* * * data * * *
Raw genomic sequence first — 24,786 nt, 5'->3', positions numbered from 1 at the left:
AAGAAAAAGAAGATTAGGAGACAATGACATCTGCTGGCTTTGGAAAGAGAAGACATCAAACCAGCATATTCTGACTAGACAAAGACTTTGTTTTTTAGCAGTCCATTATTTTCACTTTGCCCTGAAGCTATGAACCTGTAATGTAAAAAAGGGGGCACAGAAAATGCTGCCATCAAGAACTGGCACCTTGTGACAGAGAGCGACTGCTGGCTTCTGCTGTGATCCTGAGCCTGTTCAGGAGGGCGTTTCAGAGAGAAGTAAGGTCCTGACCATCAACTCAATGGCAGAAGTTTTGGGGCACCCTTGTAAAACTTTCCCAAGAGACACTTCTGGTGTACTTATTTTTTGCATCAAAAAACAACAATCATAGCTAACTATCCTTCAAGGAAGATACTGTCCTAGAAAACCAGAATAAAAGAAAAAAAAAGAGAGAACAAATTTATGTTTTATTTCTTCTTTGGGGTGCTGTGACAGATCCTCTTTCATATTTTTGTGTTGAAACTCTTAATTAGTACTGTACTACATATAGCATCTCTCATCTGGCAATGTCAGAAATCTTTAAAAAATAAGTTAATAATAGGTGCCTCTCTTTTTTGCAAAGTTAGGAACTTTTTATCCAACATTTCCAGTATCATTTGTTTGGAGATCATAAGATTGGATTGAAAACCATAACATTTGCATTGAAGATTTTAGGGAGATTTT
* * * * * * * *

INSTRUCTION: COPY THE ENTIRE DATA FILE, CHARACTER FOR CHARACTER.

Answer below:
Raw genomic sequence first — 24,786 nt, 5'->3', positions numbered from 1 at the left:
AAGAAAAAGAAGATTAGGAGACAATGACATCTGCTGGCTTTGGAAAGAGAAGACATCAAACCAGCATATTCTGACTAGACAAAGACTTTGTTTTTTAGCAGTCCATTATTTTCACTTTGCCCTGAAGCTATGAACCTGTAATGTAAAAAAGGGGGCACAGAAAATGCTGCCATCAAGAACTGGCACCTTGTGACAGAGAGCGACTGCTGGCTTCTGCTGTGATCCTGAGCCTGTTCAGGAGGGCGTTTCAGAGAGAAGTAAGGTCCTGACCATCAACTCAATGGCAGAAGTTTTGGGGCACCCTTGTAAAACTTTCCCAAGAGACACTTCTGGTGTACTTATTTTTTGCATCAAAAAACAACAATCATAGCTAACTATCCTTCAAGGAAGATACTGTCCTAGAAAACCAGAATAAAAGAAAAAAAAAGAGAGAACAAATTTATGTTTTATTTCTTCTTTGGGGTGCTGTGACAGATCCTCTTTCATATTTTTGTGTTGAAACTCTTAATTAGTACTGTACTACATATAGCATCTCTCATCTGGCAATGTCAGAAATCTTTAAAAAATAAGTTAATAATAGGTGCCTCTCTTTTTTGCAAAGTTAGGAACTTTTTATCCAACATTTCCAGTATCATTTGTTTGGAGATCATAAGATTGGATTGAAAACCATAACATTTGCATTGAAGATTTTAGGGAGATTTT